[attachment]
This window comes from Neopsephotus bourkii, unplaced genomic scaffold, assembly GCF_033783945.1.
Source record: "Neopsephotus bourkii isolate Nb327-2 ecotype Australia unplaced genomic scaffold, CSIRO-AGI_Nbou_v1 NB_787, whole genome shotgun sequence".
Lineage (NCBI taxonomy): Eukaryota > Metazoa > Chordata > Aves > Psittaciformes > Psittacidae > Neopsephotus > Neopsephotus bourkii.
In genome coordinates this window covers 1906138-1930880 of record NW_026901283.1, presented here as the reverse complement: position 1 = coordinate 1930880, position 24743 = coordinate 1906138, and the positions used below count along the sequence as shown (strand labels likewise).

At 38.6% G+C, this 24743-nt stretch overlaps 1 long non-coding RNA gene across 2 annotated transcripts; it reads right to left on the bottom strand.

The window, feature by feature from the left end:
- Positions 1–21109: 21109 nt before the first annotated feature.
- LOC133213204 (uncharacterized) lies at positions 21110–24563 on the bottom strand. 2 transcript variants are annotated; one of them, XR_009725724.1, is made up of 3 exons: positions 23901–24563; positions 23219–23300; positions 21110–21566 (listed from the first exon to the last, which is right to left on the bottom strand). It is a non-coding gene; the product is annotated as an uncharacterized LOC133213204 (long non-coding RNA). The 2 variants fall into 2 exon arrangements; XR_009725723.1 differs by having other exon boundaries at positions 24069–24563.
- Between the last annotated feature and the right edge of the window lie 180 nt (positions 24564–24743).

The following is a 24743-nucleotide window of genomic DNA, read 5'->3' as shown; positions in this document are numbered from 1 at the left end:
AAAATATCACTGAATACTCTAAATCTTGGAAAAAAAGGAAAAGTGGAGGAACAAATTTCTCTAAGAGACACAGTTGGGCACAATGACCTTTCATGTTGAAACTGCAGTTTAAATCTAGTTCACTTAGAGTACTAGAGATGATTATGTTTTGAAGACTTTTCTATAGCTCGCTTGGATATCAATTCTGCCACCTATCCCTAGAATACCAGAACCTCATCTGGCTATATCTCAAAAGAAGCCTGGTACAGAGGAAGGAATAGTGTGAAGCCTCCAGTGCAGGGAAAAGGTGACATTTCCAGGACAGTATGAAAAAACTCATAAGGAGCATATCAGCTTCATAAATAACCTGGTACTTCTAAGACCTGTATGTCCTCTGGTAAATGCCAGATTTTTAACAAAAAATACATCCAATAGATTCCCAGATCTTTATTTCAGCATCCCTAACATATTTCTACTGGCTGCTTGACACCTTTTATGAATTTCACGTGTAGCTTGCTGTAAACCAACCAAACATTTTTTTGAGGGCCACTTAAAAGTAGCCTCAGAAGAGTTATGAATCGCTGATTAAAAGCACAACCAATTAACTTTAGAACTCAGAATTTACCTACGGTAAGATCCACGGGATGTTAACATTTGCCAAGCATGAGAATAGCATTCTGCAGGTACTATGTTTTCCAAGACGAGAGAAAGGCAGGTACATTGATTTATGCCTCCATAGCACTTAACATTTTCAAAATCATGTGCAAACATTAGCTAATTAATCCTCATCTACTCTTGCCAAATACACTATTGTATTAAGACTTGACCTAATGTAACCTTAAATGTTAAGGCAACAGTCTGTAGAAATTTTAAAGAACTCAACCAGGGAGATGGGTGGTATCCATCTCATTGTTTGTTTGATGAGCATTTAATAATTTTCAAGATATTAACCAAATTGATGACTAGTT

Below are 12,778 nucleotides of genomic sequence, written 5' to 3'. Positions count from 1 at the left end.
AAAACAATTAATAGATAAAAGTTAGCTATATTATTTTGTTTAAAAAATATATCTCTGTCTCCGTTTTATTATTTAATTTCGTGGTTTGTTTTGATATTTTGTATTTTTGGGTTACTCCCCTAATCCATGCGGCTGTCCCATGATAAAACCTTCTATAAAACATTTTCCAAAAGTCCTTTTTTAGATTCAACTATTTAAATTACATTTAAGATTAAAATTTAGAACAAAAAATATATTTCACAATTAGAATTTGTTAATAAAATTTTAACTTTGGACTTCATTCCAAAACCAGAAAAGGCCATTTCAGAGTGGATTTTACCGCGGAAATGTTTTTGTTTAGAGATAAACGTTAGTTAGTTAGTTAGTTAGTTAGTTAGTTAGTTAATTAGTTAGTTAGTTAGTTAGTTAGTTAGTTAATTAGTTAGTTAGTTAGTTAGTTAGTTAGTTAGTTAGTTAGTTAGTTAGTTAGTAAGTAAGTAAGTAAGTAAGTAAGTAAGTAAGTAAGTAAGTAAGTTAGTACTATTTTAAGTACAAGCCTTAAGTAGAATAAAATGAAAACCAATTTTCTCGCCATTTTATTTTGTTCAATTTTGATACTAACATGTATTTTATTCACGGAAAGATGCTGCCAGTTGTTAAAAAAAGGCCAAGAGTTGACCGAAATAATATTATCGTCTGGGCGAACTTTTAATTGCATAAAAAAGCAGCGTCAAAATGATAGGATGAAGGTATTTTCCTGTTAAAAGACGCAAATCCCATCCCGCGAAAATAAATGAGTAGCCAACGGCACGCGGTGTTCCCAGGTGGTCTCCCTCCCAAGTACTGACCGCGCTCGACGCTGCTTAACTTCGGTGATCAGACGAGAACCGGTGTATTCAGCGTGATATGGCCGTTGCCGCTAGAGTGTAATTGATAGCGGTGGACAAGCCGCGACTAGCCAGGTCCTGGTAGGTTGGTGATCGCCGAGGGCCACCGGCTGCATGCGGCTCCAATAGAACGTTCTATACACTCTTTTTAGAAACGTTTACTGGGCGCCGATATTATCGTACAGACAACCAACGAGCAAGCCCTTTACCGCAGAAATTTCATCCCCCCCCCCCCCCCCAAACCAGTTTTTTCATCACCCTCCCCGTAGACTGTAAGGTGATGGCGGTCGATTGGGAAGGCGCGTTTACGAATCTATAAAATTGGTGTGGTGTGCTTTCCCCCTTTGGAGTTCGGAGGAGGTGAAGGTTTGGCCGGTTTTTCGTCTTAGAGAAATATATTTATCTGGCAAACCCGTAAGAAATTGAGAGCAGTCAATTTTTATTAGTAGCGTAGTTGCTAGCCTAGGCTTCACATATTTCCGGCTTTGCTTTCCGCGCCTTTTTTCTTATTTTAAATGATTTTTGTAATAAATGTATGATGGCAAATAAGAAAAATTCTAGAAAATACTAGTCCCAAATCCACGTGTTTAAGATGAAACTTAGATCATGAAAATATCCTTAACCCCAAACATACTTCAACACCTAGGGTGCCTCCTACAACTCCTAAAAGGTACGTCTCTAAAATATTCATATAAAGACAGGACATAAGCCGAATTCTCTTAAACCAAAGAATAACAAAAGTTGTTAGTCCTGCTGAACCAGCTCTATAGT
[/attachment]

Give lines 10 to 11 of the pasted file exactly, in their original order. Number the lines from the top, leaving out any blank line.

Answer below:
The following is a 24743-nucleotide window of genomic DNA, read 5'->3' as shown; positions in this document are numbered from 1 at the left end:
AAAATATCACTGAATACTCTAAATCTTGGAAAAAAAGGAAAAGTGGAGGAACAAATTTCTCTAAGAGACACAGTTGGGCACAATGACCTTTCATGTTGAAACTGCAGTTTAAATCTAGTTCACTTAGAGTACTAGAGATGATTATGTTTTGAAGACTTTTCTATAGCTCGCTTGGATATCAATTCTGCCACCTATCCCTAGAATACCAGAACCTCATCTGGCTATATCTCAAAAGAAGCCTGGTACAGAGGAAGGAATAGTGTGAAGCCTCCAGTGCAGGGAAAAGGTGACATTTCCAGGACAGTATGAAAAAACTCATAAGGAGCATATCAGCTTCATAAATAACCTGGTACTTCTAAGACCTGTATGTCCTCTGGTAAATGCCAGATTTTTAACAAAAAATACATCCAATAGATTCCCAGATCTTTATTTCAGCATCCCTAACATATTTCTACTGGCTGCTTGACACCTTTTATGAATTTCACGTGTAGCTTGCTGTAAACCAACCAAACATTTTTTTGAGGGCCACTTAAAAGTAGCCTCAGAAGAGTTATGAATCGCTGATTAAAAGCACAACCAATTAACTTTAGAACTCAGAATTTACCTACGGTAAGATCCACGGGATGTTAACATTTGCCAAGCATGAGAATAGCATTCTGCAGGTACTATGTTTTCCAAGACGAGAGAAAGGCAGGTACATTGATTTATGCCTCCATAGCACTTAACATTTTCAAAATCATGTGCAAACATTAGCTAATTAATCCTCATCTACTCTTGCCAAATACACTATTGTATTAAGACTTGACCTAATGTAACCTTAAATGTTAAGGCAACAGTCTGTAGAAATTTTAAAGAACTCAACCAGGGAGATGGGTGGTATCCATCTCATTGTTTGTTTGATGAGCATTTAATAATTTTCAAGATATTAACCAAATTGATGACTAGTT